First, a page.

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SAN ANTONIO—“Outwork everybody." That’s one of eight rules for a winning team that Susan O’Malley, the first female president of a professional sports franchise, shared at the Society for Human Resource Management’s Emerging LEAD(HR) Conference on Oct. 9, 2015.
Of course, “women seem to know that already,” she said.
O’Malley was 11 when she wrote in a school paper that her goal was to run a sports franchise. Her teacher said she was being unrealistic. But O’Malley was undeterred. In 1991, she became president of the Washington Bullets (now the Wizards) basketball team at the age of 29. She spent more than 20 years with Washington Sports and Entertainment before leaving in 2007.
She picked up many leadership lessons along the way. Her rules for a winning team include:
Make your bed every day. This was her father’s rule. His theory was that “motion creates motion. If you start out working in the morning, you will continue.”
Plan your work and work your day. “If you don’t know where you’re going, how are you going to get there?”
Set expectations. She recalled how annoyed she was with an intern who cheered for the team’s opponents at one game. After she chewed him out the next day, he apologized, saying “Nobody told me I had to cheer for the Bullets.”
“The lesson I learned from that is you can’t assume people know what’s right,” she said. “People need to know what your goals are.”
When you mess up, make it right. In an effort to reduce the turnover in season ticket holders, she and other senior executives personally called the ticket holders to ask if there were ways they could improve. One man complained that there was gum stuck to the bottom of his seat and that had gotten on his pants. He hadn’t told anybody before then because nobody had asked.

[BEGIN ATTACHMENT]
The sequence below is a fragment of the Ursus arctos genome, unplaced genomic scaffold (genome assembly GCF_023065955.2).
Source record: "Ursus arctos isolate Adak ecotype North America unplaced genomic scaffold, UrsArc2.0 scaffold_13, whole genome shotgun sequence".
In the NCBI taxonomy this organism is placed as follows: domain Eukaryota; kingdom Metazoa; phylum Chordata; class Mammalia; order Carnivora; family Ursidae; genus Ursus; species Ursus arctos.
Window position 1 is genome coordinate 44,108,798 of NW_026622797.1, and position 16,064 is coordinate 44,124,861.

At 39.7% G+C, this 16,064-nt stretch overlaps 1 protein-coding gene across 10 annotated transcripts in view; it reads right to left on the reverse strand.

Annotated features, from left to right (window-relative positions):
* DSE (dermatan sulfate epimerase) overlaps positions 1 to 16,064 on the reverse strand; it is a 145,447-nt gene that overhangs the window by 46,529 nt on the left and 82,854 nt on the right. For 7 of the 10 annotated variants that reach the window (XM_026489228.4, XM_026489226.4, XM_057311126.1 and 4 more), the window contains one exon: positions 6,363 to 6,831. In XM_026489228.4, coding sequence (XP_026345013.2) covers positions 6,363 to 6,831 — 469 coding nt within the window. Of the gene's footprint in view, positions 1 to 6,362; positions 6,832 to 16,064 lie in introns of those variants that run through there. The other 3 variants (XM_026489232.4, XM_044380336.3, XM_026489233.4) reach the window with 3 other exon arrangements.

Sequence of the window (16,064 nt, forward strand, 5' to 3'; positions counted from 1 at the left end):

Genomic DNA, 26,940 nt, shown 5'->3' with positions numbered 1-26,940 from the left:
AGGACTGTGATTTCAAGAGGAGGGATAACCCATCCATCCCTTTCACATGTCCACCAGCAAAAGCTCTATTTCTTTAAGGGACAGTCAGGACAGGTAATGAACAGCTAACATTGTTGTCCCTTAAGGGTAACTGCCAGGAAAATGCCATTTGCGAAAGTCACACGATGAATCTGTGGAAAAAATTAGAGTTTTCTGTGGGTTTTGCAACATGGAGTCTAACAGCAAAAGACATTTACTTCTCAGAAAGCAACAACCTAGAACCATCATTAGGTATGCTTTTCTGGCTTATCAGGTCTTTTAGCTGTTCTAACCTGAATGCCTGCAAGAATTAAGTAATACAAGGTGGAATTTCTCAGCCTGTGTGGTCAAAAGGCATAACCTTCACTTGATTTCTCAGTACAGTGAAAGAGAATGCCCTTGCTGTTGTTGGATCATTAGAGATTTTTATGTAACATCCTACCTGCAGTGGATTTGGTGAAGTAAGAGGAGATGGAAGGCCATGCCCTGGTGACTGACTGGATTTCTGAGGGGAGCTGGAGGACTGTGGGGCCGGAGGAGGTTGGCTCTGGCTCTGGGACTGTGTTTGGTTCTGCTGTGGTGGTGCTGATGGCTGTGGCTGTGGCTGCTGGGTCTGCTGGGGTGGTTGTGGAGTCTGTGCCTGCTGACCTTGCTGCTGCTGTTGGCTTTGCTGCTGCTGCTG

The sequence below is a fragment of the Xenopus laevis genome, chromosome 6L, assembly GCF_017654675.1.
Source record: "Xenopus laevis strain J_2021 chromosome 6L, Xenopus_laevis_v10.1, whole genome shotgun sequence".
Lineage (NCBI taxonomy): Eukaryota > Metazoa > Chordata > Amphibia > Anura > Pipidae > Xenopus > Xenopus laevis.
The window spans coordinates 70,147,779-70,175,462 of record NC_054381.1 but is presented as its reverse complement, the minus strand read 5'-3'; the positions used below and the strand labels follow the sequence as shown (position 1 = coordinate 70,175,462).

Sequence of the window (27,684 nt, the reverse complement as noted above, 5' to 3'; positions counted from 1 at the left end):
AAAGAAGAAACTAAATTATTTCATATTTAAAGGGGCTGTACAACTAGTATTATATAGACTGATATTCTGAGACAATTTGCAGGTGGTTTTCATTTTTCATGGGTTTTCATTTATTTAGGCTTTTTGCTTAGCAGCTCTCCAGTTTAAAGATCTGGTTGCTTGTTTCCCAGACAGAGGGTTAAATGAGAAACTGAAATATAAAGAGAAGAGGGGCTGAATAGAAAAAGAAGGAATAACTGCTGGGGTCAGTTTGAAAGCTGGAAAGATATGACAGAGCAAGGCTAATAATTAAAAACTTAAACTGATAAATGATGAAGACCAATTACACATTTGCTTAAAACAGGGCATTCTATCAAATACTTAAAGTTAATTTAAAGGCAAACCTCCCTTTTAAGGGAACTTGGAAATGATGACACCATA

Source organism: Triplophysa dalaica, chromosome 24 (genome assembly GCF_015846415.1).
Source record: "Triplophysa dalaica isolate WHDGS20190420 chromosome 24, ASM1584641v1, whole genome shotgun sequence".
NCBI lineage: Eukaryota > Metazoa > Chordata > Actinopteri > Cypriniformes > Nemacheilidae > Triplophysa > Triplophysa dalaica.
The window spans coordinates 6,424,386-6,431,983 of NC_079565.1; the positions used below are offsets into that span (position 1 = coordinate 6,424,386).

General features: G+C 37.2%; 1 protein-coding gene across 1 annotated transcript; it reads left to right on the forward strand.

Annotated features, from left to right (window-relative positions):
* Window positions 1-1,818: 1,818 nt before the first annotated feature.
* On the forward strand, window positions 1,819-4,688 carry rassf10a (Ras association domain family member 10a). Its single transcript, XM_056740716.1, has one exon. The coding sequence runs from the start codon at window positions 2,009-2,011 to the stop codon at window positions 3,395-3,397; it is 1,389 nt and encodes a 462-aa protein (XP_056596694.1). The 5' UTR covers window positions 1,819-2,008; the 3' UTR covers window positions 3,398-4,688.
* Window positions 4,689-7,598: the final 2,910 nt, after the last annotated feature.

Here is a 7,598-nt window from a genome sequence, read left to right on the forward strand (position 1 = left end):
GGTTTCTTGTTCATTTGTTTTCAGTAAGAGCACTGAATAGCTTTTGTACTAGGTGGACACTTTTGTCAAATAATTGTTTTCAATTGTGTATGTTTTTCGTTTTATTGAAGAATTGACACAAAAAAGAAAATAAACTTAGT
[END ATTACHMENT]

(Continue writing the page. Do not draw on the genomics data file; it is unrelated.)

“I personally went over there and took a scraper and popped it in a bucket,” O’Malley said. “I wanted the guy to know he’d been heard.”
After they started the customer service campaign, the ticket renewal rate went from 64 percent to more than 90 percent.
Do the right thing. “We all get to make decisions every day, and sometimes it’s only us who knows the difference,” she said. During a long losing streak one year, she recalled someone at a community dinner suggested the team would be better off losing the last 11 games to gain better odds in the next NBA draft lottery. (In the draft lottery, the team with the worst record has the most chances for the No. 1 pick.) “Who’s going to know the difference?” the person asked. Coach Wes Unseld told the man: “I’d know the difference.”
Have fun! Celebrate the victories. When the Washington Capitals were having a losing streak one year, the coach took them bowling. The team inexplicably won the next several games. When a reporter asked how the bowling factored in, the coach explained that they were practicing—practicing having fun. “The team had forgotten how to enjoy playing,” O’Malley said.
People make the difference. O’Malley recalled the scene from the movie “Moneyball” in which a talented player was traded because he didn’t care if the team lost.
“Sometimes it’s not always about talent. It’s about heart,” she said.
Dori Meinert is senior writer/editor for HR Magazine.
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